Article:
What is Stadia? According to Google, it’s the future of gaming. Although the internet giant may be right about this, Stadia’s promise for the future doesn’t mean that it will be a viable platform for the present.
First announced at GDC in March, Google Stadia is a service that is capable of streaming games to any device that supports the Google Chrome browser or Chromecast adapter. In practice, Stadia should allow you to play a game on every one of your screens and seamlessly transition between them at any time. There will be a premium version of the service launching this November that includes the highest streaming quality and selected free games, but a free version of the platform will also release next year. Regardless of which version you use, most games will have to be individually purchased – this isn’t the “Netflix for games” that many have been hoping for.
WHAT IS THE FUTURE?
Stadia’s cloud streaming model is already controversial among gamers. However, I will go on the record and say that I believe that streaming is indeed the future of gaming. Music, movies, and television have all adopted streaming as a significant platform, and I feel that the games industry will follow suit. In a world with the infrastructure to provide everyone with blazing fast internet, I think that a streaming platform like Stadia would be a fantastic option for gaming.
However, that’s the world of a very distant future. Our present situation couldn’t be any more different. Something as data-intensive as video game streaming requires not only an extremely fast internet connection, but also a consistent one – a combination that’s all too rare around the world today. Then there’s the issue of Stadia’s somewhat anemic games selection, which provides little reason for the majority of gamers to play on Stadia instead of their console or PC.
Of course, the quality of the game selection doesn’t matter if they’re constantly lagging and buffering due to an unstable internet connection. This is perhaps the single most notable issue with Stadia. The entire platform hinges on your internet connection. Since Stadia is based off of Google Chrome, your Stadia game library is inaccessible if you’re not connected to the web. Even if you’re playing an offline single player game like Final Fantasy XV, the performance of your game will suffer if your connection ever fluctuates.
If you can access your games, the variability of your connection may decrease their quality significantly. For instance, Mortal Kombat 11 (which we enjoyed in our review) has been confirmed for the service. Like any fighting game, Mortal Kombat 11 requires quick reflexes to pull off the best combos, and a rock solid 60-frames-per-second performance is needed to make this possible. This reliable performance likely won’t be feasible on Stadia. If your internet fluctuates even a little (which frequently happens, at least in my case), your game’s performance is bound to suffer, and input lag becomes inevitable. This issue would affect every game on Stadia and fighting games like Mortal Kombat 11 would be particularly harmed.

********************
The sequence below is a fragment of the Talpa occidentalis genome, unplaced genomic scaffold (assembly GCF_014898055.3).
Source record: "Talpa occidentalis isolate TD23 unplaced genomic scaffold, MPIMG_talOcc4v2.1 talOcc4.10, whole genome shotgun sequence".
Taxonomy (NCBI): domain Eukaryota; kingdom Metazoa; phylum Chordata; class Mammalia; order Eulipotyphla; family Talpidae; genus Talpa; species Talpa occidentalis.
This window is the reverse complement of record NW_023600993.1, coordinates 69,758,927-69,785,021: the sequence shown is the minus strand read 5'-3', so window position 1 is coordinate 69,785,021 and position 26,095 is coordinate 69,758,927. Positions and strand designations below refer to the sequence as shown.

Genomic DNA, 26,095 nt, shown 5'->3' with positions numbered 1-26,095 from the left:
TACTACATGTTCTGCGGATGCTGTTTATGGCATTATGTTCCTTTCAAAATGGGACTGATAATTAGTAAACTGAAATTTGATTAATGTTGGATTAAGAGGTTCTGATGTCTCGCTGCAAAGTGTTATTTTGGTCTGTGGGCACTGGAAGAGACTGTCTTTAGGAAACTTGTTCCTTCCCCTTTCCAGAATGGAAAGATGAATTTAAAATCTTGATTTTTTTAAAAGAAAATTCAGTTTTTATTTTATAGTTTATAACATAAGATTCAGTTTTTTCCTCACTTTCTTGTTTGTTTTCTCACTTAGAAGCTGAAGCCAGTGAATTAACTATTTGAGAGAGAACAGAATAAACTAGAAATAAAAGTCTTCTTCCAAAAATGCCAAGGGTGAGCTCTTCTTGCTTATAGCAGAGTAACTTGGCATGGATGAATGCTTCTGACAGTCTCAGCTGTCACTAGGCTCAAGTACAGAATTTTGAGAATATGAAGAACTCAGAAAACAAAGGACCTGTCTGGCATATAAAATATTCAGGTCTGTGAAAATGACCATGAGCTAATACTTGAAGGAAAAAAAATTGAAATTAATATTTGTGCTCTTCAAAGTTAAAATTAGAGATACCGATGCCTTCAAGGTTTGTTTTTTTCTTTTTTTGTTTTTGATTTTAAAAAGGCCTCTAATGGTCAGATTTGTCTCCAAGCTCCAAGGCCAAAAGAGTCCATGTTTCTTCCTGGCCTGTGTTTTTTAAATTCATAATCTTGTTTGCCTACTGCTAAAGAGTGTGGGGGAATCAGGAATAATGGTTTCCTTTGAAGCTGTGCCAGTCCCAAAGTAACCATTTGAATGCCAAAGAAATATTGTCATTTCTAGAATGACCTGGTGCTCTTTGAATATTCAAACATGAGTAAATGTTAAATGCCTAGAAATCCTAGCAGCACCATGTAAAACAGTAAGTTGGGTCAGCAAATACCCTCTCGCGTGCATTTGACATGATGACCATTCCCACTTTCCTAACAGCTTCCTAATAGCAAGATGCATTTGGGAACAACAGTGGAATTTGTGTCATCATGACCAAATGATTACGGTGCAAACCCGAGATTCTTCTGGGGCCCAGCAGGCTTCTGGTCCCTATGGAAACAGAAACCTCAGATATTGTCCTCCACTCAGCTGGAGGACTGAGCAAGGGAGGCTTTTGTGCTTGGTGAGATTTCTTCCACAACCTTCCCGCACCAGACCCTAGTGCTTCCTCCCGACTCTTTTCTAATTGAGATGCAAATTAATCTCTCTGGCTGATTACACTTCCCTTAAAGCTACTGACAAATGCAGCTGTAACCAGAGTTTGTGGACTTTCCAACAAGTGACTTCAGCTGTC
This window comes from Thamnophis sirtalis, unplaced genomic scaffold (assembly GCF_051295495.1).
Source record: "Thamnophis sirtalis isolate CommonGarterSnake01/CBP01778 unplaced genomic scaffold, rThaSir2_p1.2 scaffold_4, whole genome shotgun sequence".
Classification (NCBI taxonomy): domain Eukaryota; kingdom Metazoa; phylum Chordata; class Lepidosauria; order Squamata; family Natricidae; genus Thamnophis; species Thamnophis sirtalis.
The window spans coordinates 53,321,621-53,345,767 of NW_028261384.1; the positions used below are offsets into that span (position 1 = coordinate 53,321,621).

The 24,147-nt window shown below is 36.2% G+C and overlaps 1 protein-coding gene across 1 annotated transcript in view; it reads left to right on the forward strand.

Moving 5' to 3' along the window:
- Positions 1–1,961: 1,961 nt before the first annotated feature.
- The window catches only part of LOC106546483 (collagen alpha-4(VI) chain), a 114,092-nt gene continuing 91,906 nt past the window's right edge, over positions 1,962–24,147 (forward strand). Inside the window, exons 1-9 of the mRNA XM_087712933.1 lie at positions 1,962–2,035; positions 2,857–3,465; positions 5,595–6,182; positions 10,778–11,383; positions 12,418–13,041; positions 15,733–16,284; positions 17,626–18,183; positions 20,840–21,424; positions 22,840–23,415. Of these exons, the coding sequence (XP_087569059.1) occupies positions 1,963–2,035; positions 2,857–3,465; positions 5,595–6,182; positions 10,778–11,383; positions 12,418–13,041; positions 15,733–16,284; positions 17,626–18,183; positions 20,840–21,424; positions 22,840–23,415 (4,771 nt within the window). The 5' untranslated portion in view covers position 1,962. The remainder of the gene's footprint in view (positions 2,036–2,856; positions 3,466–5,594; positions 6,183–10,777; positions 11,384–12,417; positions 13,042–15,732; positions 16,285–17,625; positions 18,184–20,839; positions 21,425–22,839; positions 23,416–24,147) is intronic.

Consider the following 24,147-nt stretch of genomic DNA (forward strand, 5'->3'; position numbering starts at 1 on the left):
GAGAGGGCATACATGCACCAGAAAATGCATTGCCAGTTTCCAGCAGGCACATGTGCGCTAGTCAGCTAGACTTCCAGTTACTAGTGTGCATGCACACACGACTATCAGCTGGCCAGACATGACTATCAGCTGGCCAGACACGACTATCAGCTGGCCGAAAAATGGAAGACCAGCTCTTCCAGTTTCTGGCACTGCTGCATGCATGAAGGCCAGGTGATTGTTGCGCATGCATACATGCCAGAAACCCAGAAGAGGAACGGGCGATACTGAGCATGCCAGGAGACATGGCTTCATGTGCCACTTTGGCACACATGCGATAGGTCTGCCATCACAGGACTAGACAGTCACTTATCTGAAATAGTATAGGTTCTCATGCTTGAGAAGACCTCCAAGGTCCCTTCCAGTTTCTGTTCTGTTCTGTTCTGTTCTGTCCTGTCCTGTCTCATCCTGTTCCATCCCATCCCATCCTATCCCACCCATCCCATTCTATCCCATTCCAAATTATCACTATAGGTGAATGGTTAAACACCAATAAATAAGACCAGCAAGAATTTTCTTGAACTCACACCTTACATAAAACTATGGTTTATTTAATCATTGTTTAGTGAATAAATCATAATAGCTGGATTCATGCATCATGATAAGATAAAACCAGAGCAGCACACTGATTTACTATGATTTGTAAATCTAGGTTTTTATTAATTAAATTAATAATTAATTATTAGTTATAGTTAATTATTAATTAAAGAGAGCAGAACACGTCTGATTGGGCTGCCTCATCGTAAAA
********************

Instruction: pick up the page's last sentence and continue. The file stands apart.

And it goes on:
Google’s own livestreams about Stadia have shown how easily connections can be broken and streaming disrupted. For example, the stream of their announcement conference at GDC featured excessive buffering and loading. If Google can’t even get their own video presentations to stream adequately, how can they get something as complex as a video game to run smoothly?
Any gaming platform will live or die by the games it offers. Stadia currently seems to be a mixed bag in this regard. On the one hand, it’s already amassed an impressive array of AAA games from major publishers, including titles like Assassin’s Creed Odyssey, the newly announced Baldur’s Gate 3, and Destiny 2, the full version of which will be included for free in the premium subscription version of Stadia. On the other hand, few of these games are exclusive to Stadia. Many of them are cheaply available on other platforms – the base Destiny 2 will even be free-to-play on all platforms later this year. Out of all the games announced for Google’s new platform, only two are Stadia exclusives: GYLT, a stylish indie adventure title from the developers of 2017’s RiME, and Get Packed, another indie with a focus on wacky multiplayer. While these titles do seem interesting, a few quirky independent games likely won’t make many people rush to adopt a new platform.
This lack of major exclusives is a big issue for Stadia. Its known library consists almost entirely of games that can be either bought cheaper or experienced better on other platforms. This leaves little incentive to stream them with Stadia instead of playing them natively on PC or console. That’s not to mention the issue of ownership. Since all games on Stadia are streamed rather than downloaded on your device, you technically don’t own any of your games. This could be a significant issue for players who take pride in curating their collection of games over time.
Stadia is a platform that could potentially transform the gaming industry. Even perennial rivals Microsoft and Sony have teamed up to combat the looming threat of Stadia by improving their own game streaming efforts. Yet with the restrictions of internet speeds and its meager game selection, Stadia isn’t fit for the current gaming environment. It truly is gaming for the future—it won’t work in 2019, but maybe it’ll be ready in a few decades.